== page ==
What is a Model?
Models pose for artists, photographers, or customers to help advertise a variety of products, including clothing, cosmetics, food, and cars. Having the right look and talent is inherited genetically. The other part of modeling is knowing what to do, how to market yourself, and deliver what the client needs. Professional models constantly look good in front of a camera, show the expression(s) needed on cue, show up on time, and make the shoot go quickly, efficiently, and successfully. The part after the genetics is what makes a professional model and leads to a career in modeling.
What does a Model do?
Models are hired by companies to advertise their clothing or product by way of magazines, television, newspapers, catalogues, billboards, and online. Print models participate in photo shoots, in which they pose for photographers. Models change their posture and facial expressions to capture the look the client wants. The photographer usually takes hundreds of pictures of the model in different poses and expressions during the photo shoot.
Models also pose live in a variety of locations. At fashion shows, models stand, turn, and walk to show off clothing to an audience of photographers, journalists, designers, and garment buyers. In retail establishments and department stores, they display clothing directly for shoppers and may be required to describe the features and prices of the clothing. Other models pose for sketch artists, painters, and sculptors.
Models typically do the following:
- Pose for artists that are taking photos, or creating paintings or sculptures
- Promote products in commercials
- Display clothing, such as dresses, coats, underclothing, swimwear, and suits, for a variety of audiences and in various media
- Display accessories, such as handbags, shoes, and jewelry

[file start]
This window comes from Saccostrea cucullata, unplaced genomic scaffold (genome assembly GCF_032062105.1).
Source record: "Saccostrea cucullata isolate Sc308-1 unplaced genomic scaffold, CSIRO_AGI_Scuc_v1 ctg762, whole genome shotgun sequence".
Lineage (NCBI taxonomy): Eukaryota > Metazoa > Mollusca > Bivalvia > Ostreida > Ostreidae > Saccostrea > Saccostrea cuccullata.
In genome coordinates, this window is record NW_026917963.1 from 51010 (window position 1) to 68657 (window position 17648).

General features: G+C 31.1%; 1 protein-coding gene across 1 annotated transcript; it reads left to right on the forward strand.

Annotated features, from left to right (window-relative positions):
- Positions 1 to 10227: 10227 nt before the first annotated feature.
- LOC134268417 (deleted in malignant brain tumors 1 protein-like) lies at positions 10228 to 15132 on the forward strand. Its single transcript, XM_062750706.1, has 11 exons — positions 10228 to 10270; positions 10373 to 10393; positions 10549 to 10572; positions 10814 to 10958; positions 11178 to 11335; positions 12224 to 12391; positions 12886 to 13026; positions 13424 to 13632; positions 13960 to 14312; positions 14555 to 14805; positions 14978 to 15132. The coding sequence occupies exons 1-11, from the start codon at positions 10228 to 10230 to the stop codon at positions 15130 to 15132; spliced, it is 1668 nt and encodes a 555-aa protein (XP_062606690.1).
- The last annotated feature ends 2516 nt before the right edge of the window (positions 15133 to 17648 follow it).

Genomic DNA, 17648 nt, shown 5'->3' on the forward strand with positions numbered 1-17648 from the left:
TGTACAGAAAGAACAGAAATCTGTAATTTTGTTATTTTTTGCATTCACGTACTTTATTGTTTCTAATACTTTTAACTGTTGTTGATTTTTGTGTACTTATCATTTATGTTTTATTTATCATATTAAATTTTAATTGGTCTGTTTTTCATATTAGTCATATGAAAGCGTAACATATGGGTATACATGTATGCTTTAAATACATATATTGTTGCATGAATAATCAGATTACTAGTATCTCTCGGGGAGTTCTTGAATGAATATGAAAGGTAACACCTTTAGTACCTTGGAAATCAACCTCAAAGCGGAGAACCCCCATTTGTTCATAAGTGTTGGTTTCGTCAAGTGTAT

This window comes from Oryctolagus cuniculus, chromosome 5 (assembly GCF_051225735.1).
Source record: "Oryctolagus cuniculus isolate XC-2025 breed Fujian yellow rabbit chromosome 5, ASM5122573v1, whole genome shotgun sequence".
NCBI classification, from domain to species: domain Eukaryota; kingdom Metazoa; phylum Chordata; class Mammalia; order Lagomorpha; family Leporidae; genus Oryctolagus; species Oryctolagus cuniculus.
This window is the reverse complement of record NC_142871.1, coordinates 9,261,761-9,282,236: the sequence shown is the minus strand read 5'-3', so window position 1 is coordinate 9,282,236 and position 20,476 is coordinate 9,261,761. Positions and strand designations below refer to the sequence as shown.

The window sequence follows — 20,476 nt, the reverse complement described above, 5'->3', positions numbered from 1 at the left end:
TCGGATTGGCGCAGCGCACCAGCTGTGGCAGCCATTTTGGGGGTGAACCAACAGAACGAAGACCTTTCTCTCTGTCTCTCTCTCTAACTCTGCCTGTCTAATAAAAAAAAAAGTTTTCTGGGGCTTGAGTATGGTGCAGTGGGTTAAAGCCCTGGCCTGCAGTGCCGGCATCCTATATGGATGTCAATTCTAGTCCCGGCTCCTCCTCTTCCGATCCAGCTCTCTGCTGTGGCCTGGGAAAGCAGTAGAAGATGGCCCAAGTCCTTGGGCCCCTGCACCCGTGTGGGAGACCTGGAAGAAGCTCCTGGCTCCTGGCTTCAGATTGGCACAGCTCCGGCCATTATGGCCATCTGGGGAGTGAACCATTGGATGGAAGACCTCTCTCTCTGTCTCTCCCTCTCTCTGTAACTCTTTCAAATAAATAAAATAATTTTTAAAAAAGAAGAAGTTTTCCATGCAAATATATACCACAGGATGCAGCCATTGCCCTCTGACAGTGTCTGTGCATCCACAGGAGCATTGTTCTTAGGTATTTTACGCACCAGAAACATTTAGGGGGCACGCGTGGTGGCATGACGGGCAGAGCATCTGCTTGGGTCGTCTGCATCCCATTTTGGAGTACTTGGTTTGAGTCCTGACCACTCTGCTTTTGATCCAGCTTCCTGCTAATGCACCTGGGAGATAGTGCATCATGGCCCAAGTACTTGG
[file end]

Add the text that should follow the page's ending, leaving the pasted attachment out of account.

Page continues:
- Promote beauty products, including fragrances and cosmetics
- Work closely with photographers, hair and clothing stylists, makeup artists, and clients to produce a desired look
- Wear designers' clothing for runway fashion shows
- Create and maintain a portfolio of their work
- Travel to meet and interview with potential clients
- Conduct research on the product being promoted—for example, the designer or type of fabric of a particular article of clothing
Almost all models work with agents, who provide a link between them and clients. Clients often prefer to work with agents, which makes it very difficult for a model to pursue a freelance career. Agents look for “fresh faces,” advise and train models, and promote them to clients in return for a portion of the model’s earnings. Models may also work with hair stylists and makeup artists to prepare for photo shoots or fashion shows. The stylist and makeup artist may touch up the model's hair and makeup, and change the model's look throughout the event. Models might sometimes be responsible for applying their own makeup and bringing their own clothing.
Models spend a considerable amount of time promoting themselves by putting together and maintaining portfolios, printing composite cards, and travelling to meet potential clients. A portfolio is a collection of a model's previous work and is carried to all client meetings and bookings. A composite card contains the best photographs from a model's portfolio, along with his or her measurements.
Because advertisers often need to target specific segments of the population, models may specialize in a certain area. For example, petite and plus-size fashions are modelled by women whose size is, respectively, smaller and larger than that worn by the typical model. “Parts” models have a body part, such as a hand or foot, particularly well suited to model products such as fingernail polish or shoes.